Beyond Bollywood: KOD’s AbhimanyuSmriti Saxena
Kathak juxtaposed on hip hop, grand KOD sets, profound artists, the beat of table and the trinkle of ghungroos– all have been stringed together by Kathak exponent Pandit Sandeep Mahavir at the Nautanki Mahal. After the success of spectacular shows such as Zangoora and Jhumroo, ‘Abhimanyu : the fastest feet’ is a latest addition to the bouquet of entertainment extravaganza by The Great Indian Nautanki Company.
Plot: Set in a small village of Rajasthan, the act is weaved around the lead character Abhimanyu. He is an Indian classical dancer and aspires to take his art to every part of world. The story proceeds as he sails through his ambition of fulfilling commitments such as his father’s dream, village’s problems, etc. The performances depicts Abhimanyu’s dreams, ambitions, struggles, failure and final redemption.
Wow factors: Women with a sweet smile, Rishu Sinha had told me -“This show is different. It’s not Bollywood”. True as she described, here are some moments that have been created to lure audiences:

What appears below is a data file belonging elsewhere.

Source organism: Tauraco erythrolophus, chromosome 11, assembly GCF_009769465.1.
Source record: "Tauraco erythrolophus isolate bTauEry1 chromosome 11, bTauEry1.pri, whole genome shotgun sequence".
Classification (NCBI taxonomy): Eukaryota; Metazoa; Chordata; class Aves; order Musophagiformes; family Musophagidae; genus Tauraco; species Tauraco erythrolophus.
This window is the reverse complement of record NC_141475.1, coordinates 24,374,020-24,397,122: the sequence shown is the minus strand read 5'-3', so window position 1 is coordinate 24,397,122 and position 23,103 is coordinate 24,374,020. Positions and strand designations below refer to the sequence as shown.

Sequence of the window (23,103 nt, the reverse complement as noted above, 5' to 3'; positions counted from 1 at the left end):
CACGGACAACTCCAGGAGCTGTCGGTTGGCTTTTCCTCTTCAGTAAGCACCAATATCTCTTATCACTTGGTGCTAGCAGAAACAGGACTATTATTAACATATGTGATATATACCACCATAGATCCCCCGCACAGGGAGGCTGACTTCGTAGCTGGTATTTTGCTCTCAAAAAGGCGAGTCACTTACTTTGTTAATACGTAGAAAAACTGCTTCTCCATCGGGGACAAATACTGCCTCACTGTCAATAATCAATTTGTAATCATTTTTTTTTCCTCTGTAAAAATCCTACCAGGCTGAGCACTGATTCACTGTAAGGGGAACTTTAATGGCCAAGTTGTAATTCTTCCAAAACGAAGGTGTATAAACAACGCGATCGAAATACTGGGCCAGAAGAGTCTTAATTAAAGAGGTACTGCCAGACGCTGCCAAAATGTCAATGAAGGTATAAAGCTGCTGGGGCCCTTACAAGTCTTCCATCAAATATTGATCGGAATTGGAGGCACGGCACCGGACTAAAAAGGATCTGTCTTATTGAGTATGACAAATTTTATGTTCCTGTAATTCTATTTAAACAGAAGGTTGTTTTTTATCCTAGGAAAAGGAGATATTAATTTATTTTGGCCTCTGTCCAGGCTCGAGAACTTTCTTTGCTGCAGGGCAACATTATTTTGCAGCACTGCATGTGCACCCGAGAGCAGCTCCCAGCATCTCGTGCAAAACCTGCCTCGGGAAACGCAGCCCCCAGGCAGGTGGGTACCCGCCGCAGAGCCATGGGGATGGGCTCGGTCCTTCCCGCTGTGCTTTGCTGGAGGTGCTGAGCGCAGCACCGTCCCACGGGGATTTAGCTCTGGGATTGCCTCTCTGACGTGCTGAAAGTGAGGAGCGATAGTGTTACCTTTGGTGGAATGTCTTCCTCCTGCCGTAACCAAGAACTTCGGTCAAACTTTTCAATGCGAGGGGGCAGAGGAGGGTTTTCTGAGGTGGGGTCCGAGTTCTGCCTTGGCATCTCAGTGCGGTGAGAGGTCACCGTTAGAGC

- The opening narrative has been well-illustrated using sand art.
- Comparative mix of Indian and international dance forms such as the Kathak, Chau, Lavni, Ghoomar to the Hip Hop, contemporary, Krumping and B Boying is nice. The fusion concept of “Hallo Rama”, derived from Halloween + Ramayana is quite unique.
- The music score is completely original and no cover tracks are used. The songs have been sung by Shankar Mahadevan, Daler Mehndi, Udit Narayan, Javed Ali, Anvesha and Dinesh Mahavir.
- The artists are real life experts of their art forms. Actors in the role of Bavri, Bajrangi and the fat lad Hansa have acted really well.
- To top up the firang tadka, the part played by Emma Yearsely is well executed. Her Hindi narrative during Ramayana role is something that would impress the audience.
What could be better: The show is little too long and the lead actor playing Abhimanyu should do some more acting.
Overall, you can watch this show once. Though, my personal favourites are still the Zangoora and Jhumroo. Infact, I also quite liked Behold by Tejas.